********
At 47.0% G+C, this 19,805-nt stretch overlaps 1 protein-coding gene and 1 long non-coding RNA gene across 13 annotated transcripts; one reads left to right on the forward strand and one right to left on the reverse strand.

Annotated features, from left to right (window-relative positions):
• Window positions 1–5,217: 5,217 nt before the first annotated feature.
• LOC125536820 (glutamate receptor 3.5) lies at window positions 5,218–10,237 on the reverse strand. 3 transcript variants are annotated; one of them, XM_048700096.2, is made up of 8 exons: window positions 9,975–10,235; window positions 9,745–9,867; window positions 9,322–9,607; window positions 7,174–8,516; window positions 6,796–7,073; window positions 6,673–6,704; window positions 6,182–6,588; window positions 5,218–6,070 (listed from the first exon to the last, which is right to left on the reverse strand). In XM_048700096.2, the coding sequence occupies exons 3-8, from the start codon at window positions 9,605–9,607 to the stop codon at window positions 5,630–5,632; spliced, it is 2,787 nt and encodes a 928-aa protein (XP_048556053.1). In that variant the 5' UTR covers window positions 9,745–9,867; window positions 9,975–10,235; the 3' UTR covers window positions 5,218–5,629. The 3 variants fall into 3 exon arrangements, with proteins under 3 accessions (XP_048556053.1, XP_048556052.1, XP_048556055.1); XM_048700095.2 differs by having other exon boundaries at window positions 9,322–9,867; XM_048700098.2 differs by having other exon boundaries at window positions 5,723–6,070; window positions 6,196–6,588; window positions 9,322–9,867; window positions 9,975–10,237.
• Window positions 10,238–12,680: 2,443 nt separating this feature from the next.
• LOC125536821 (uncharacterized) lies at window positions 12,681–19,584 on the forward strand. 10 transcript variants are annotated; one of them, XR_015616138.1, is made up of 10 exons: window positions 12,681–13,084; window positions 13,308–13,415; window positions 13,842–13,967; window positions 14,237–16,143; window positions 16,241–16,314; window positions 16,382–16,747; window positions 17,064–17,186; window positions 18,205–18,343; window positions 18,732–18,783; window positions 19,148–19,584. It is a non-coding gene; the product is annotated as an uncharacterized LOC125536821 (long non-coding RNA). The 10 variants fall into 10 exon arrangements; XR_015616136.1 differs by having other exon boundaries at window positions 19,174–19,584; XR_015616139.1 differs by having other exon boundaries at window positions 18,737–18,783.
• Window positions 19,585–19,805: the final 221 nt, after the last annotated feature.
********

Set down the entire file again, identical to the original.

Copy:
At 47.0% G+C, this 19,805-nt stretch overlaps 1 protein-coding gene and 1 long non-coding RNA gene across 13 annotated transcripts; one reads left to right on the forward strand and one right to left on the reverse strand.

Annotated features, from left to right (window-relative positions):
• Window positions 1–5,217: 5,217 nt before the first annotated feature.
• LOC125536820 (glutamate receptor 3.5) lies at window positions 5,218–10,237 on the reverse strand. 3 transcript variants are annotated; one of them, XM_048700096.2, is made up of 8 exons: window positions 9,975–10,235; window positions 9,745–9,867; window positions 9,322–9,607; window positions 7,174–8,516; window positions 6,796–7,073; window positions 6,673–6,704; window positions 6,182–6,588; window positions 5,218–6,070 (listed from the first exon to the last, which is right to left on the reverse strand). In XM_048700096.2, the coding sequence occupies exons 3-8, from the start codon at window positions 9,605–9,607 to the stop codon at window positions 5,630–5,632; spliced, it is 2,787 nt and encodes a 928-aa protein (XP_048556053.1). In that variant the 5' UTR covers window positions 9,745–9,867; window positions 9,975–10,235; the 3' UTR covers window positions 5,218–5,629. The 3 variants fall into 3 exon arrangements, with proteins under 3 accessions (XP_048556053.1, XP_048556052.1, XP_048556055.1); XM_048700095.2 differs by having other exon boundaries at window positions 9,322–9,867; XM_048700098.2 differs by having other exon boundaries at window positions 5,723–6,070; window positions 6,196–6,588; window positions 9,322–9,867; window positions 9,975–10,237.
• Window positions 10,238–12,680: 2,443 nt separating this feature from the next.
• LOC125536821 (uncharacterized) lies at window positions 12,681–19,584 on the forward strand. 10 transcript variants are annotated; one of them, XR_015616138.1, is made up of 10 exons: window positions 12,681–13,084; window positions 13,308–13,415; window positions 13,842–13,967; window positions 14,237–16,143; window positions 16,241–16,314; window positions 16,382–16,747; window positions 17,064–17,186; window positions 18,205–18,343; window positions 18,732–18,783; window positions 19,148–19,584. It is a non-coding gene; the product is annotated as an uncharacterized LOC125536821 (long non-coding RNA). The 10 variants fall into 10 exon arrangements; XR_015616136.1 differs by having other exon boundaries at window positions 19,174–19,584; XR_015616139.1 differs by having other exon boundaries at window positions 18,737–18,783.
• Window positions 19,585–19,805: the final 221 nt, after the last annotated feature.